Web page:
Photography Thurstan Redding. Styling Bojana Kozarevic. All clothing Rokh autumn/winter 19. 

meet rokh, the brand giving classic americana a horror-inspired twist

Rok Hwang went from studying at Central Saint Martins to working under Phoebe Philo at Céline to making beautiful, technical, chic clothes inspired by horror films and winning the LVMH Special Prize.

by Liam Hess
24 May 2019, 7:00am

Photography Thurstan Redding. Styling Bojana Kozarevic. All clothing Rokh autumn/winter 19. 

This story originally appeared in i-D's The Voice of a Generation Issue, no. 356, Summer 2019. Order your copy here.

An unassuming corner of Finsbury Park, tucked away behind the budget bridal and tailoring stores of Fonthill Road, isn’t the first place you might expect to find the HQ of one of London’s most dynamic and exciting new brands. But ring the buzzer and head up a flight of stairs and you’ll find a different world: a cavernous studio flooded with natural light. “We are a very open studio,” Rok Hwang says. “We can talk about things we like and don’t like in a way that’s really frank.”

It shows: the clothes produced from within these four whitewashed walls have earned his (almost) eponymous label, Rokh, a rabid cult following, partly thanks to the studio’s understanding of how today’s woman wants to dress. There are the forward-thinking, endlessly adaptable, deconstructed trench coats, or the dresses designed with an unparalleled eye for both the ergonomic and the perfectionist, or the file box bags crafted from buttery leather, marrying unadulterated luxury with rigorous design. More important than all of that, arguably, is Rok’s knack for keeping things in the realm of good taste: these are clothes that remain definitively chic.

Since launching Rokh in 2017, the brand’s rise has been stratospheric: the first collection secured 30 international stockists (today it sits at over 100), while last year, Rok was awarded the LVMH Special Prize of €150,000. “I didn’t expect things to move as quickly as they have,” Rok says, “but from our first collection there has been a constant request for us to do a show, and after the LVMH Prize, we couldn’t be too quiet about it anymore.”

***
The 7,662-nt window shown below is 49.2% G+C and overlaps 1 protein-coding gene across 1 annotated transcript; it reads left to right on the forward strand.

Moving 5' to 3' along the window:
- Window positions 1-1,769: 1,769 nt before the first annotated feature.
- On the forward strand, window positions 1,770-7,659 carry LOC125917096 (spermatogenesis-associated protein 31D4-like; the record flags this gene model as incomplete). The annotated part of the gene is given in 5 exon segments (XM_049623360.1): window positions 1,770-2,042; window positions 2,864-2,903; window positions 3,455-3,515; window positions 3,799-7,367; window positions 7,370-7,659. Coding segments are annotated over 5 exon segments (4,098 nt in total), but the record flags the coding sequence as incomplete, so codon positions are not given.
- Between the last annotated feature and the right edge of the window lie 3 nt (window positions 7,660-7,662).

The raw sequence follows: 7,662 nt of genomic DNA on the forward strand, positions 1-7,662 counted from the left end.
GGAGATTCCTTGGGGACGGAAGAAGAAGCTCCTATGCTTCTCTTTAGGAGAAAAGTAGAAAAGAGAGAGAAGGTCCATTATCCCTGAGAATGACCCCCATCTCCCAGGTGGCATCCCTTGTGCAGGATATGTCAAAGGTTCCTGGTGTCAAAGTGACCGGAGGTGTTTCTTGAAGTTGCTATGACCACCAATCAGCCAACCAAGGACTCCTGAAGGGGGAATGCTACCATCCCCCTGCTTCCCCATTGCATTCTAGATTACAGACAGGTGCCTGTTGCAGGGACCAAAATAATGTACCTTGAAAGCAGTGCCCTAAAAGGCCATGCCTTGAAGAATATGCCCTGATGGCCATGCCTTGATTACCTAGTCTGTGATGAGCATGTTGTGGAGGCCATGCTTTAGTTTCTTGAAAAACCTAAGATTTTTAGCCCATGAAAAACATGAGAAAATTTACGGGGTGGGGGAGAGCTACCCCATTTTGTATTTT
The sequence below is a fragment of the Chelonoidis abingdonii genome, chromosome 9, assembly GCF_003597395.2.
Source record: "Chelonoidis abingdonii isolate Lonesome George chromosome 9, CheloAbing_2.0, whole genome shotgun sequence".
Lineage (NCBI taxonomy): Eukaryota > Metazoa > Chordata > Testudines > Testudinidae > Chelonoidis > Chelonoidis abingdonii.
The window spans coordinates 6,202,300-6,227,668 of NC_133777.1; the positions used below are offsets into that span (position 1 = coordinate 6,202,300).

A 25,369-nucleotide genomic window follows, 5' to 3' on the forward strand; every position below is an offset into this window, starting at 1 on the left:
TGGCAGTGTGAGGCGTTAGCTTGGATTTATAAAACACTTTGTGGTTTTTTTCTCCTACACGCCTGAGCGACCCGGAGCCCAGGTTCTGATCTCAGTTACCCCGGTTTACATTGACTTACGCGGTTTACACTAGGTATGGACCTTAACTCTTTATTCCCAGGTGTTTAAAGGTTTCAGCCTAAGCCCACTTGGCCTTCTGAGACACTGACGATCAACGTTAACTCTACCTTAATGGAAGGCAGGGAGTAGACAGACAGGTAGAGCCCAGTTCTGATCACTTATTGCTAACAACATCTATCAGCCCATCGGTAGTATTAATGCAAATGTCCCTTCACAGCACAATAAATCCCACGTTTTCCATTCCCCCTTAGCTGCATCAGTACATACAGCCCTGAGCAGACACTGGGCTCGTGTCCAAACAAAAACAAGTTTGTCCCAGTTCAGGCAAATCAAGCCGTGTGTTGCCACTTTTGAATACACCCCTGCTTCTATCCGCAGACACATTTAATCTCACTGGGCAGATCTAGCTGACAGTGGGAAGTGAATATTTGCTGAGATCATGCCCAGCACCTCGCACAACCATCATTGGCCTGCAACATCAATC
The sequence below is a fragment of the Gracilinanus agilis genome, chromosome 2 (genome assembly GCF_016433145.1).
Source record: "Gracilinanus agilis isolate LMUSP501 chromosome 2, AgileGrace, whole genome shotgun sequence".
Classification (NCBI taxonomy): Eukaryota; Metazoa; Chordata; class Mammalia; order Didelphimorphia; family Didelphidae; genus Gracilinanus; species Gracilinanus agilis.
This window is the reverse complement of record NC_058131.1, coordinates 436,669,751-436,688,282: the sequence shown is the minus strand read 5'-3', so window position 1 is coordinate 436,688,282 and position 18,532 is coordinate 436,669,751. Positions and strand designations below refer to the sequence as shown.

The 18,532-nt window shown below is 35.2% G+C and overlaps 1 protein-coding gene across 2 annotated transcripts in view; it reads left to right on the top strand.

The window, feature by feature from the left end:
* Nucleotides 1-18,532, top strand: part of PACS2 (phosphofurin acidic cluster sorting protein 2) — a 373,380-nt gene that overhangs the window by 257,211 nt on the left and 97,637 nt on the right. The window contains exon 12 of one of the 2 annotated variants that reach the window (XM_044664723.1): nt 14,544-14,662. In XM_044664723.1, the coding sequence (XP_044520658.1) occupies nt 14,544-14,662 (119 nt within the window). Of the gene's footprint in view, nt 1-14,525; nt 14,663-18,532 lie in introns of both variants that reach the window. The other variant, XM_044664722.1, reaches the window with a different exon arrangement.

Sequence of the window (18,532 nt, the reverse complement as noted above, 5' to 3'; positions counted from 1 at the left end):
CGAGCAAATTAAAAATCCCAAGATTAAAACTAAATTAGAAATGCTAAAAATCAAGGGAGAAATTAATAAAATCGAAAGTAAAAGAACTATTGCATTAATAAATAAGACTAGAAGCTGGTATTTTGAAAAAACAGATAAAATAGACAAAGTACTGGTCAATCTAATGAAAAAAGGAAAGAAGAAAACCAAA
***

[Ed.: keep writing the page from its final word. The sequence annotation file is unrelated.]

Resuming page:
The breakneck speed with which Rokh has become a major player in London’s fashion scene belies the fact that Rok is — as far as upstart designers go — something of a seasoned player. Graduating from Central Saint Martins in 2010 under the tutelage of the late, legendary Louise Wilson, he went on to spend six years working under some of the most esteemed names in the business — including stints at Chloé and Louis Vuitton and, perhaps most notably, under Phoebe Philo at Céline — before striking out on his own. When asked about how this contributed to the runaway success of his own label, he’s self-effacing. “My experience helps a bit more with the business structure, or how I want to build my team, but in terms of creativity, I think maybe this experience doesn’t count so much.”

Modesty aside, it's Phoebe's instinct for balancing practicality with the avant-garde that runs through Rokh’s designs. “I think Phoebe is a genius, she has a complete vision,” Rok says. “What I really learned at Céline was how to make the fit perfect. How to make the garment really perfect by paying attention to details or choosing the fabrics.” It’s this refinement that marks Rokh out from other young labels: these are impeccably-made clothes that are — in the spirit of Philo, who is rumoured to try on every garment she designs — thoroughly road-tested on his team before they’re even made into samples, with his colossal studio space helpfully doubling up as a makeshift runway.